Great Grandmother Gorilla

Flash
Randall D. Brown


The Pre-K teacher—or maybe it was a video, a book, Rugrats Gone Wild—taught Raven—Ray as we call her—that we “came from gorillas.” At around the same time, my wife explained where babies come from, simply saying “a penis goes into a vagina.” These two ideas merged when, from the backseat of the Sienna minivan, Ray said, “Dad, my great-grandfather must have put his penis in a gorilla.”

He might have. Who knows? After two generations, you disappear from the world, so Ray knows her grandfather but any great relative—an aunt, uncle, grandfather, grandmother—all gone. In Ray’s mind, the family tree has bananas hanging from it, a gorilla shaking its booty at her great-grandfather, flashing purple, pink.

How, I wonder does Ray picture this meeting of great-grandfather and gorilla. I picture her great-grandfather swinging down from his house in the jungle canvas, a banana bouquet in his hand, slicking his hair back with spit, holding the bananas out. Ray’s great-grandmother snatches them, pops them into her mouth by pushing the bananas from the bottom.

What a girl, what a gorilla, her great-grandfather whispers.

She sizes him up, thinks him not gorilla enough for her, wonders how he’ll provide anything, this thing made of sticks and skin. A doll, perhaps, she would think, if she knew such a word. His sweetness, his fruity smell, his berry-red cheeks all win her over. They shag right there in the trees, among the loud cries of toucans. He beats his chest afterwards and she thinks him ever so sweet, for at least trying to be the gorilla of her dreams.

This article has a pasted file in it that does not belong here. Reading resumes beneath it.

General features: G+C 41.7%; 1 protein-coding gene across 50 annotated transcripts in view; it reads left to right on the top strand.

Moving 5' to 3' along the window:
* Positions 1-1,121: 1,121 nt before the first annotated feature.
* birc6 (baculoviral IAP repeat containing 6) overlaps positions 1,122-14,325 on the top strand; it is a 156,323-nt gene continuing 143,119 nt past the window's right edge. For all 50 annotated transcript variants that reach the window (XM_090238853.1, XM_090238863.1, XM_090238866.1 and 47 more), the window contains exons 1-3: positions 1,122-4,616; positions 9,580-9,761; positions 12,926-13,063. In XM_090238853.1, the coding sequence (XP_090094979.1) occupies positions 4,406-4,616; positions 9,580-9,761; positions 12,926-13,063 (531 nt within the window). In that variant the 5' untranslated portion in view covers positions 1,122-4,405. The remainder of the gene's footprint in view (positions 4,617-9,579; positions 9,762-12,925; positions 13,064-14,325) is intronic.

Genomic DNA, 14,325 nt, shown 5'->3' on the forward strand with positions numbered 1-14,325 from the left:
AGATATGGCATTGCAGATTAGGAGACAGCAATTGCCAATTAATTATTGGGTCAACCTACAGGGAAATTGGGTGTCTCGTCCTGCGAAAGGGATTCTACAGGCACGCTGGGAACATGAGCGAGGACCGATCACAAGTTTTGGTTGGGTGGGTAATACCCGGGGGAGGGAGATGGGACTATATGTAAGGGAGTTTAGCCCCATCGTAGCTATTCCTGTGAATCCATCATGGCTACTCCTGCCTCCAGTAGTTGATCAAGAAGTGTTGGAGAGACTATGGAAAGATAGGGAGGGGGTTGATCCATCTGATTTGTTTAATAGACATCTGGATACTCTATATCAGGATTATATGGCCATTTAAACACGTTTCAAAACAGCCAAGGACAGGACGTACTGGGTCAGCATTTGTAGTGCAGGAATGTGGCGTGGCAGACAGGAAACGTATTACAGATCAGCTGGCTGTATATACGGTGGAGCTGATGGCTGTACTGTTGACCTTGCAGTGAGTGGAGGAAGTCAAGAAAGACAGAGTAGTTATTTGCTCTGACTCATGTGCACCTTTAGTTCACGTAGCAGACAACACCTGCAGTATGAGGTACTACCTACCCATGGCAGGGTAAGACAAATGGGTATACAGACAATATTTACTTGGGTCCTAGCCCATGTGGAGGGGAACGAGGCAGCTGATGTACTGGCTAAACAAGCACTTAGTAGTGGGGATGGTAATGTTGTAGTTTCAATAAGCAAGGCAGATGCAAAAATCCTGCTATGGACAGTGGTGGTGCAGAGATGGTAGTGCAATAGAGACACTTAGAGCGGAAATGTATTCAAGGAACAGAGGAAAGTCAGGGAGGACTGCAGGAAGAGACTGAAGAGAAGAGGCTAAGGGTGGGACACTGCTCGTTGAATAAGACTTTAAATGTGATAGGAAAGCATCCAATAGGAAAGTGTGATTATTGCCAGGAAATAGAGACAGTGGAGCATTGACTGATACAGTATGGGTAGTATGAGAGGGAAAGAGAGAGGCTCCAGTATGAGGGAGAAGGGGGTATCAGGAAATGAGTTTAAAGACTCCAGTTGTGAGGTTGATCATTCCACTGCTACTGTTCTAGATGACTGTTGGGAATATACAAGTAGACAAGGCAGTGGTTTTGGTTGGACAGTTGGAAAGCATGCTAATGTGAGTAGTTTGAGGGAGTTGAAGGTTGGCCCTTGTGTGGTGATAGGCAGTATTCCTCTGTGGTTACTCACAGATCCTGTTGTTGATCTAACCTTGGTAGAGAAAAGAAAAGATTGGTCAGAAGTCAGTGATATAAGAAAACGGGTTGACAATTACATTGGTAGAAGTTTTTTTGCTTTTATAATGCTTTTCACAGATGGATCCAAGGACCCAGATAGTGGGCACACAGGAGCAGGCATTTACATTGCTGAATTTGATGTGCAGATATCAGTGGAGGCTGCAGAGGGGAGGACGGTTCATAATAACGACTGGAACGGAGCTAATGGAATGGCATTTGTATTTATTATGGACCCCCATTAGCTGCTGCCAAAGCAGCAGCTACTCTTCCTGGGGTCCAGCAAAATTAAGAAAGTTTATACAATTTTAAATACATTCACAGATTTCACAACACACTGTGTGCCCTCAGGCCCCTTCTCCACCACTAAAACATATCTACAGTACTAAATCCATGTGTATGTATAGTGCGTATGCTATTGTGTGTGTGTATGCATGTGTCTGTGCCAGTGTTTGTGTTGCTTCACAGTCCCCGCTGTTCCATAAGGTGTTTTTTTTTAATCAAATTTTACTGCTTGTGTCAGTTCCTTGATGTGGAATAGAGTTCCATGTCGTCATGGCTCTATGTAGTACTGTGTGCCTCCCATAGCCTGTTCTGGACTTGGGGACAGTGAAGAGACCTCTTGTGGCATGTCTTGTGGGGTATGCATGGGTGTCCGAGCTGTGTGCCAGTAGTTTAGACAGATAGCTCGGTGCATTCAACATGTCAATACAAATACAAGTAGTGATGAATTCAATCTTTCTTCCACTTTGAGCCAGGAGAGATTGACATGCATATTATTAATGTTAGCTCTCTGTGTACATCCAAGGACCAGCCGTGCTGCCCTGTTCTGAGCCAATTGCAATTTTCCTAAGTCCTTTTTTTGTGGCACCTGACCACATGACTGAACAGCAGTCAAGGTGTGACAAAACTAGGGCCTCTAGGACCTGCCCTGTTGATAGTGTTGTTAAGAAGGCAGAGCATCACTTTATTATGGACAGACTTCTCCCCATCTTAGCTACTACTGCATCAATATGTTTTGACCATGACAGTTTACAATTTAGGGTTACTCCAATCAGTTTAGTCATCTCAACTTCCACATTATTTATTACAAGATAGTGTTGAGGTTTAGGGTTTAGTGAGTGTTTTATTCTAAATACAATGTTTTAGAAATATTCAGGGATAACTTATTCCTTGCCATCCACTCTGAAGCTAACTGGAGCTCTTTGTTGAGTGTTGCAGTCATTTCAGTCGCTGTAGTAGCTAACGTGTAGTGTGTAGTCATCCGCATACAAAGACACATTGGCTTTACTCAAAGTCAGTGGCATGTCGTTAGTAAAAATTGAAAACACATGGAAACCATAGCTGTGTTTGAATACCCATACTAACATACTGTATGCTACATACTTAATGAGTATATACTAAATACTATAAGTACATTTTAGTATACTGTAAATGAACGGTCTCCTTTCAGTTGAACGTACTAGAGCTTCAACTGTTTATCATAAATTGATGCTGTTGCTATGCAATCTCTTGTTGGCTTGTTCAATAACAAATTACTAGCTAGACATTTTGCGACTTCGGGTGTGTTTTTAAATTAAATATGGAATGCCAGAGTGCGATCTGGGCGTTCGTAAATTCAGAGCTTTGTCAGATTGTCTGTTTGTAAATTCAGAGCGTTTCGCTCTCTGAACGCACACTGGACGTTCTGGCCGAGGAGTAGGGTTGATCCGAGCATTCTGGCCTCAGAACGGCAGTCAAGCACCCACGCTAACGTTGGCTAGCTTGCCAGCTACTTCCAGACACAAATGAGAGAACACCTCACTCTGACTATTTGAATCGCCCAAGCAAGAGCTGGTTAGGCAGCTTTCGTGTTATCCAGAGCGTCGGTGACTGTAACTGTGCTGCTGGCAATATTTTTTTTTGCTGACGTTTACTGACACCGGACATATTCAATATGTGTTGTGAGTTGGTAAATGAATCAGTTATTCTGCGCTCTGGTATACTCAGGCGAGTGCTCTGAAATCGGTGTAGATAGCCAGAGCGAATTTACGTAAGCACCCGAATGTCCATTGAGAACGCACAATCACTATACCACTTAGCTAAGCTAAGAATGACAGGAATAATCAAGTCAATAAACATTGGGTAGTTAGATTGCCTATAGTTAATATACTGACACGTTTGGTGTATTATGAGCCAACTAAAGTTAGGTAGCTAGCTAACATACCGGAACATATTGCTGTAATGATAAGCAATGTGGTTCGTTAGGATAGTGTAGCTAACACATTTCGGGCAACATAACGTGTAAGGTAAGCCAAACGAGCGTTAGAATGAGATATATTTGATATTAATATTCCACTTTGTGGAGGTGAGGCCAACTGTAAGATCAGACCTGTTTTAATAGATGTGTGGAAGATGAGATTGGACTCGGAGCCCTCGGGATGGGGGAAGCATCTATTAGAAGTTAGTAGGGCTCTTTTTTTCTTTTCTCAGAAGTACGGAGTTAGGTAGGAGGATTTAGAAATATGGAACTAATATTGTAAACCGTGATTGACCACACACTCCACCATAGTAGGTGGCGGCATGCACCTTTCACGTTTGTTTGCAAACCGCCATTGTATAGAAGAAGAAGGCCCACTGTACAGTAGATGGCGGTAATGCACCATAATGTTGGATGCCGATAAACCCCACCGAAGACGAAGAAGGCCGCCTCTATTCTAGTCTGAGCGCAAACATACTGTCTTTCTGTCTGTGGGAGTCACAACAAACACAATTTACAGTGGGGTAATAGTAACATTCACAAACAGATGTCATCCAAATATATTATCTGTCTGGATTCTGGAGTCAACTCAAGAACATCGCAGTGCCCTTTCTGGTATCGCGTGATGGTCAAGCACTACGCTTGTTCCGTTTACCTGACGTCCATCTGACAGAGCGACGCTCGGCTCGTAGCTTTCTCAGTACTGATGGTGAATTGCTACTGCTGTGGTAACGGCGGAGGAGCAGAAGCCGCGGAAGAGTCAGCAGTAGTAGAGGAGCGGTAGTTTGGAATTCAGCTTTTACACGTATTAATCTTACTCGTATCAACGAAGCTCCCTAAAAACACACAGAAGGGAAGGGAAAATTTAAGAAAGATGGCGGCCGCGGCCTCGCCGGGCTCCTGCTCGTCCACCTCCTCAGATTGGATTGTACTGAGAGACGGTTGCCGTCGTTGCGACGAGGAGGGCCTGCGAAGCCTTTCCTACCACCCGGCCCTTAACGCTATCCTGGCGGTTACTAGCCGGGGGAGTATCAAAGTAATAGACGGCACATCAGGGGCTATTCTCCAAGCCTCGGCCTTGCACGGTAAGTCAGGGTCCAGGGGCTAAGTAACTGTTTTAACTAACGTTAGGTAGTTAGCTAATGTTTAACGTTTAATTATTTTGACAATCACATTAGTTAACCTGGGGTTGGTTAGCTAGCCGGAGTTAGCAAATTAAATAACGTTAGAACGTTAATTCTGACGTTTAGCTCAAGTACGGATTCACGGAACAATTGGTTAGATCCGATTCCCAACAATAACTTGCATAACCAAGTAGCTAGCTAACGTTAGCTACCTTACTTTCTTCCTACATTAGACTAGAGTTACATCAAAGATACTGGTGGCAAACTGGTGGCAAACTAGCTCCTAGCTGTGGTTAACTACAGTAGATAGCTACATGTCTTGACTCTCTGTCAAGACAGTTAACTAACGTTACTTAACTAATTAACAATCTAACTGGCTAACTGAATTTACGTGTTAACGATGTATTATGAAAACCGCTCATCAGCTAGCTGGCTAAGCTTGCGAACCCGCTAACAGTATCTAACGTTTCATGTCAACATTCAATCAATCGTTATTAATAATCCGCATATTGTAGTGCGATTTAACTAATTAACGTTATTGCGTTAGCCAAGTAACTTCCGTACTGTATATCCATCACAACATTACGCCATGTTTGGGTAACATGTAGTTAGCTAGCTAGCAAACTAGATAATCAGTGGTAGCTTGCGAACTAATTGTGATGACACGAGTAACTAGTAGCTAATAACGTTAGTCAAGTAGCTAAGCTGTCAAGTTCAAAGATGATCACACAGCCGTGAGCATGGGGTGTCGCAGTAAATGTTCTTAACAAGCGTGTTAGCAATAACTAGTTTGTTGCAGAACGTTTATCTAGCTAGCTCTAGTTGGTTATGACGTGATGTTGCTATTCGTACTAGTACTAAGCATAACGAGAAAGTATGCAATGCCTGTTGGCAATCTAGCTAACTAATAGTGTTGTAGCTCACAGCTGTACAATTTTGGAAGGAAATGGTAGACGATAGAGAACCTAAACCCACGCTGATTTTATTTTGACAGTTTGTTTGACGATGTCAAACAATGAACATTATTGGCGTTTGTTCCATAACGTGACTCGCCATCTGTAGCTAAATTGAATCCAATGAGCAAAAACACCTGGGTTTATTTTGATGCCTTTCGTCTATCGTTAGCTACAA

In Ray’s evolutionary tale, her great-grandparents are the banana of each other’s eye. She only got the fruit wrong.

Ray’s great-grandfather, Edward Bell Simpson, met her great-grandmother Lucille Marie Rainey when he walked his applecart through the dust of the Depression and knocked on her door. He stood on the uneven slats of her porch, rubbed the apple on his shirt, and who should sashay to the door but this red-headed, freckled, pig-tailed gal. She opened the screen, reached for the apple, bounced it three, four, a dozen times before turning back around. The flowers on her skirt flip flopped, swayed back, forth. He opened the screen door, peeked down the hall, saw the kitchen covered in flour, the dough for crust spread out among the sliced apples. The breeze from the window flicked her skirt, here, there. The screen door shut with a slam, smacked against the frame, over and over it banged, as Ray’s great-grandfather Edward Simpson entered that floury kitchen for a slice of Lucy Rainey’s apple pie.
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Randall has fiction appearing or forthcoming in several journals and has recently begun Vermont College’s MFA in Fiction Writing program. He lives outside of Philadelphia with his wife Meg, a cabaret singer, and their two children, Jonah and Chloe. He’s currently working on a short story collection. E-mail: boscovbrown[at]comcast.net.

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